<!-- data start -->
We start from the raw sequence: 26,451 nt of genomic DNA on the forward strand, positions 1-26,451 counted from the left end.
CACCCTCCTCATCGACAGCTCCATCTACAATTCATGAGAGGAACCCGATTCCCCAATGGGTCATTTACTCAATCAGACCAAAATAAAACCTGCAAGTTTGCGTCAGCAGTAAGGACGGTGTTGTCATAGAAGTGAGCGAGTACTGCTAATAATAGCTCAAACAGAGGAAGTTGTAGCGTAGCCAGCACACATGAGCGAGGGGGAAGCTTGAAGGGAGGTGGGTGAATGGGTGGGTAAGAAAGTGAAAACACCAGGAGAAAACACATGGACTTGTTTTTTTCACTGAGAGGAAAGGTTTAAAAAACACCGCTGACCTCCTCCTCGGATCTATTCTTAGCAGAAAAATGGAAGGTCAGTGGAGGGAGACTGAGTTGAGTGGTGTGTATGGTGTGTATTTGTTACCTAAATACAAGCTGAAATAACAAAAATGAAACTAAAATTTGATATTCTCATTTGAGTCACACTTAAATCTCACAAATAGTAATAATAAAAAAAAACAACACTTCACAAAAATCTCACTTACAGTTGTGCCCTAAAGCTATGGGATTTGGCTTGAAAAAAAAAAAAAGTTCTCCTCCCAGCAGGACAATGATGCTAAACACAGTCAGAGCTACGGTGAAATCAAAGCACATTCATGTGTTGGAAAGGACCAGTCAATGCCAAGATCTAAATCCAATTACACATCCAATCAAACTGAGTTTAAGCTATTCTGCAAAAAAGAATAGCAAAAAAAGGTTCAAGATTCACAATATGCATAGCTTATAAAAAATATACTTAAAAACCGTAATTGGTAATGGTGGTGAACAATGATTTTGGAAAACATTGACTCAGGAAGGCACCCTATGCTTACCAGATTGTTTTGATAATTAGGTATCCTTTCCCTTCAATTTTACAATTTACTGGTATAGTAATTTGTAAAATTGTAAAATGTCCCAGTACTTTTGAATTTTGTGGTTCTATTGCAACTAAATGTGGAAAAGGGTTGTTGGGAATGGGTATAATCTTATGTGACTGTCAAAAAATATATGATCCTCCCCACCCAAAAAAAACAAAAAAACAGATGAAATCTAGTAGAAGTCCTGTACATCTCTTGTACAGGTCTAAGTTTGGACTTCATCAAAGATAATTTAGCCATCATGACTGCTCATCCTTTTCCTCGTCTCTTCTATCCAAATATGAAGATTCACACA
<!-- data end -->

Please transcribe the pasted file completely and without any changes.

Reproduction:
We start from the raw sequence: 26,451 nt of genomic DNA on the forward strand, positions 1-26,451 counted from the left end.
CACCCTCCTCATCGACAGCTCCATCTACAATTCATGAGAGGAACCCGATTCCCCAATGGGTCATTTACTCAATCAGACCAAAATAAAACCTGCAAGTTTGCGTCAGCAGTAAGGACGGTGTTGTCATAGAAGTGAGCGAGTACTGCTAATAATAGCTCAAACAGAGGAAGTTGTAGCGTAGCCAGCACACATGAGCGAGGGGGAAGCTTGAAGGGAGGTGGGTGAATGGGTGGGTAAGAAAGTGAAAACACCAGGAGAAAACACATGGACTTGTTTTTTTCACTGAGAGGAAAGGTTTAAAAAACACCGCTGACCTCCTCCTCGGATCTATTCTTAGCAGAAAAATGGAAGGTCAGTGGAGGGAGACTGAGTTGAGTGGTGTGTATGGTGTGTATTTGTTACCTAAATACAAGCTGAAATAACAAAAATGAAACTAAAATTTGATATTCTCATTTGAGTCACACTTAAATCTCACAAATAGTAATAATAAAAAAAAACAACACTTCACAAAAATCTCACTTACAGTTGTGCCCTAAAGCTATGGGATTTGGCTTGAAAAAAAAAAAAAGTTCTCCTCCCAGCAGGACAATGATGCTAAACACAGTCAGAGCTACGGTGAAATCAAAGCACATTCATGTGTTGGAAAGGACCAGTCAATGCCAAGATCTAAATCCAATTACACATCCAATCAAACTGAGTTTAAGCTATTCTGCAAAAAAGAATAGCAAAAAAAGGTTCAAGATTCACAATATGCATAGCTTATAAAAAATATACTTAAAAACCGTAATTGGTAATGGTGGTGAACAATGATTTTGGAAAACATTGACTCAGGAAGGCACCCTATGCTTACCAGATTGTTTTGATAATTAGGTATCCTTTCCCTTCAATTTTACAATTTACTGGTATAGTAATTTGTAAAATTGTAAAATGTCCCAGTACTTTTGAATTTTGTGGTTCTATTGCAACTAAATGTGGAAAAGGGTTGTTGGGAATGGGTATAATCTTATGTGACTGTCAAAAAATATATGATCCTCCCCACCCAAAAAAAACAAAAAAACAGATGAAATCTAGTAGAAGTCCTGTACATCTCTTGTACAGGTCTAAGTTTGGACTTCATCAAAGATAATTTAGCCATCATGACTGCTCATCCTTTTCCTCGTCTCTTCTATCCAAATATGAAGATTCACACA